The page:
Olympic decision could lead to more labor strife for NHL

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DENVER — If indeed the Olympics are played in South Korea next year without the likes of Jonathan Toews, Patrick Kane, Sidney Crosby, Connor McDavid and all the other best players in the world, it’ll be a blow for the sport of hockey. But look beyond February of 2018 and ahead to September 2019, when both the NHL and NHL Players Association can opt out of the current collective-bargaining agreement, and it’s not hard to see where the NHL is headed.


The NHL’s abrupt decision on Monday to pull out of the Olympics — and the way the league handled the issue over the past year or two — has both sides hurtling toward another potential lockout.

“I just didn’t believe it was going to happen [in 2012],” two-time gold medalist Jonathan Toews said. “I thought everyone has the best interests [of] the game of hockey [at heart], and obviously the ultimate respect for the fans. I didn’t think we would go through that, and we didn’t play till January. So I wouldn’t be surprised. If we’re already hitting some road bumps with something like [the Olympics], we’re heading in the same direction. Can’t say anyone should be surprised at this point.”

The NHL said Monday that it considers the Olympics matter “closed.” But players throughout the league said Tuesday that they’re hoping it’s just a bit of posturing by the league, that with 10 months until the Pyeongchang games, there’s still time to salvage it. Just about every player used some variant of the word “disappointed” when discussing the decision, but there’s a lingering resentment toward how the NHL handled this. Back in December, the league floated a proposal in which the league would agree to send players to the Olympics in exchange for extending the current CBA to 2025. The players, who came out on the short side of the 2012-13 lockout, rejected it.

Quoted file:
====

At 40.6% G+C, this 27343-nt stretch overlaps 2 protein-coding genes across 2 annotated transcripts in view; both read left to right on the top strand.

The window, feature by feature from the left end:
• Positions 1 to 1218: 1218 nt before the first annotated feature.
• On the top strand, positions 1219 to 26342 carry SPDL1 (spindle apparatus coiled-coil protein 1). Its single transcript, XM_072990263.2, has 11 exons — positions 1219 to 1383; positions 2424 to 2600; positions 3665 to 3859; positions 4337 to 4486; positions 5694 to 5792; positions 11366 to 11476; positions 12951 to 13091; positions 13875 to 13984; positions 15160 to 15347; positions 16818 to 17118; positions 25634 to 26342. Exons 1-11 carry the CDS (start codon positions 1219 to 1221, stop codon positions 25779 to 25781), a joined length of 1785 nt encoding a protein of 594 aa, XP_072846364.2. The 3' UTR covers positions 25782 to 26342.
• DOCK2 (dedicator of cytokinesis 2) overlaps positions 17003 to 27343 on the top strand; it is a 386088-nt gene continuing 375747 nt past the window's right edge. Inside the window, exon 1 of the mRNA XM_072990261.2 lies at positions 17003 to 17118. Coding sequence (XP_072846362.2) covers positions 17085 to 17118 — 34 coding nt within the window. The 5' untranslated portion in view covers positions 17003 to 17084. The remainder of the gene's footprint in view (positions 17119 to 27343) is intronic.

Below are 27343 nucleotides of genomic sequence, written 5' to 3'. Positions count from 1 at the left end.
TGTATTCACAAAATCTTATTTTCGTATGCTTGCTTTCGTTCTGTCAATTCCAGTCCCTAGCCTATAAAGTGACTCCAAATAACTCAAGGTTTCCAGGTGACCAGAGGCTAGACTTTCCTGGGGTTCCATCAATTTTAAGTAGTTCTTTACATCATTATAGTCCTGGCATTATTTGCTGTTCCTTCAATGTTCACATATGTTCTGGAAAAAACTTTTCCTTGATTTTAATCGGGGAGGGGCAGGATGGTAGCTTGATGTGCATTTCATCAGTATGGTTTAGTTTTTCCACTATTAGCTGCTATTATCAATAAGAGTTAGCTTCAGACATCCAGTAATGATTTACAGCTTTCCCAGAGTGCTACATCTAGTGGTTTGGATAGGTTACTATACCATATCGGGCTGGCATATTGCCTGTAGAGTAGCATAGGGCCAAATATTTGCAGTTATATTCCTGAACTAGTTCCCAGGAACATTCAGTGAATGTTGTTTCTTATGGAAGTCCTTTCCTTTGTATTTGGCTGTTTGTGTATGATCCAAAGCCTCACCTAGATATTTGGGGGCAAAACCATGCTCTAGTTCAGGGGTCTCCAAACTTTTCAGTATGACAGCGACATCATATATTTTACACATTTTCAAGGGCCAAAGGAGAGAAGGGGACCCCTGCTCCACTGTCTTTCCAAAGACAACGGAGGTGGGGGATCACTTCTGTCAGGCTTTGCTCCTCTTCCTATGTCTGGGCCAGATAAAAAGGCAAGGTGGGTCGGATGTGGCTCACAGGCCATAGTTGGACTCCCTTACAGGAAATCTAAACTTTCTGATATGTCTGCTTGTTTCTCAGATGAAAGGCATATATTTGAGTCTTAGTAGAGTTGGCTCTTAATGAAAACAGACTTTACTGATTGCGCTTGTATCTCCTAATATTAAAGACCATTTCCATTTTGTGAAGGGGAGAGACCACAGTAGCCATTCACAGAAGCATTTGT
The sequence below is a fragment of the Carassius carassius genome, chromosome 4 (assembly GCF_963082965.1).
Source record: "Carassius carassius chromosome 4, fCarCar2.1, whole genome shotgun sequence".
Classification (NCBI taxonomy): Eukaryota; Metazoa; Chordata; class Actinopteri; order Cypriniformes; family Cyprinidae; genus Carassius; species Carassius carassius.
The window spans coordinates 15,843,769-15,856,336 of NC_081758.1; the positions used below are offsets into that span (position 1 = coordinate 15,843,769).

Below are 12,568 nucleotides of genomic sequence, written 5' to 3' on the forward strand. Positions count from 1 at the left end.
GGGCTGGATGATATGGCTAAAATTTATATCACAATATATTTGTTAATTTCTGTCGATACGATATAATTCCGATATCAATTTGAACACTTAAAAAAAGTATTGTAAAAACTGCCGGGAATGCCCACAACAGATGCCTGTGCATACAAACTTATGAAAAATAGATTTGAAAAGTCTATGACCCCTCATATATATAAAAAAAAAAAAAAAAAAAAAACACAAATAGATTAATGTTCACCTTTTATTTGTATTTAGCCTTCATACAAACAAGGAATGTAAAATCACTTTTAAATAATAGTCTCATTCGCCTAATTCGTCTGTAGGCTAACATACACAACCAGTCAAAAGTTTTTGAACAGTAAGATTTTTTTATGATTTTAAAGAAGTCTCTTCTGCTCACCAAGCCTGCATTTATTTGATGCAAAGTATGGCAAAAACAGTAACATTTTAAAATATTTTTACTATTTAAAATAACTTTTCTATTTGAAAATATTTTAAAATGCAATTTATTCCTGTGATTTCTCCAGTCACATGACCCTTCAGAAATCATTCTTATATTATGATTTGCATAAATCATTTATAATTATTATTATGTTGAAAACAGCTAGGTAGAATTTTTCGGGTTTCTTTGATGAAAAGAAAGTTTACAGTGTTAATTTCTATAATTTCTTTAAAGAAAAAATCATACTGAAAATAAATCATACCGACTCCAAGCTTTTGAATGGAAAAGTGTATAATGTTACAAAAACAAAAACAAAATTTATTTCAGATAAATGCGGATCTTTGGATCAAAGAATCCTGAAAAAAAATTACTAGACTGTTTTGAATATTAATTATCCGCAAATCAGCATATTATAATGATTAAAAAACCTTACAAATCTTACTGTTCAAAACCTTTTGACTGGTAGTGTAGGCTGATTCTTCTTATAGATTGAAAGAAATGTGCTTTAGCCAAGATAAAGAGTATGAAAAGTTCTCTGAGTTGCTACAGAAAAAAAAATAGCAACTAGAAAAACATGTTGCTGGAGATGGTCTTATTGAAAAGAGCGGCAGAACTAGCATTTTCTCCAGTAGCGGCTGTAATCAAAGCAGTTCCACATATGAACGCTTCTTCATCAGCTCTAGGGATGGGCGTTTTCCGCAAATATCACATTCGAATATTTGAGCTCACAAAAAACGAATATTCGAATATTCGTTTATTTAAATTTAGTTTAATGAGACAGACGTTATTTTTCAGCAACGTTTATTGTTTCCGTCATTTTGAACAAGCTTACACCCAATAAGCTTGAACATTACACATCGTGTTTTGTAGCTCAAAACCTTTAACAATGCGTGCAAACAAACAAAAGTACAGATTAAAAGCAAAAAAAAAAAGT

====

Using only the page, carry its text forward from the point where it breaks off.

“You have to respect your employers, your owner’s decision,” Toews said. “It just seems unfortunate that the players voice that it’s something that they think is beneficial not only for them, but for the league and for our game as a whole, and it automatically turns into a negotiation. It just seems like it comes down to what can they get out of us when the next CBA negotiation rolls around. It’s not about the long-term goals of our game and growing it and the bigger picture. … I disagree with the short-sightedness of this whole thing, too. Unfortunately, it doesn’t seem that players can get that cooperation from the league. Tough bounce.”

NHL commissioner Gary Bettman has repeatedly stated that there is no tangible benefit to the league shutting down its season for more than two weeks in February — a time when football is over and baseball hasn’t started — and there’s obviously a huge risk of losing a player to injury in international play. But the players insist the benefit is real. Colorado’s Gabriel Landeskog talked about how his high school shut down during Sweden’s Olympic games in 2006, with the entire school watching the game in the cafeteria. Matt Duchene said Sidney Crosby’s golden goal against the United States in the 2010 Olympics in Vancouver was one of his biggest moments as a hockey fan. And Patrick Kane pointed out that the league is holding two preseason games in China in the fall, and that the Olympics are another chance to give the game a toehold in the massive Asian market.

“I think it’s a great opportunity to grow the game,” Kane said.

Washington’s Alex Ovechkin said he’s going to South Korea to play for Russia no matter what the repercussions are, and other players, including Landeskog, have dropped hints that they might consider their options. Toews and Kane made it clear they would respect the decision of Rocky Wirtz and the other owners, whether they’re happy about it or not. But if the decision holds, it could make for some compelling drama next winter — and then again in the fall of 2019.

“It’s a tough position as a player,” said Duncan Keith, who has won two gold medals with Canada. “You want to be respectful of the team and your owner who pays you the money, but you also want to be patriotic every chance you can, and play for your country. It’s a tough decision.”

NOTES: Niklas Hjalmarsson is home tending to a family matter and isn’t on the trip. Scott Darling will start in goal against Colorado.

Email: mlazerus@suntimes.com
Twitter: @marklazerus

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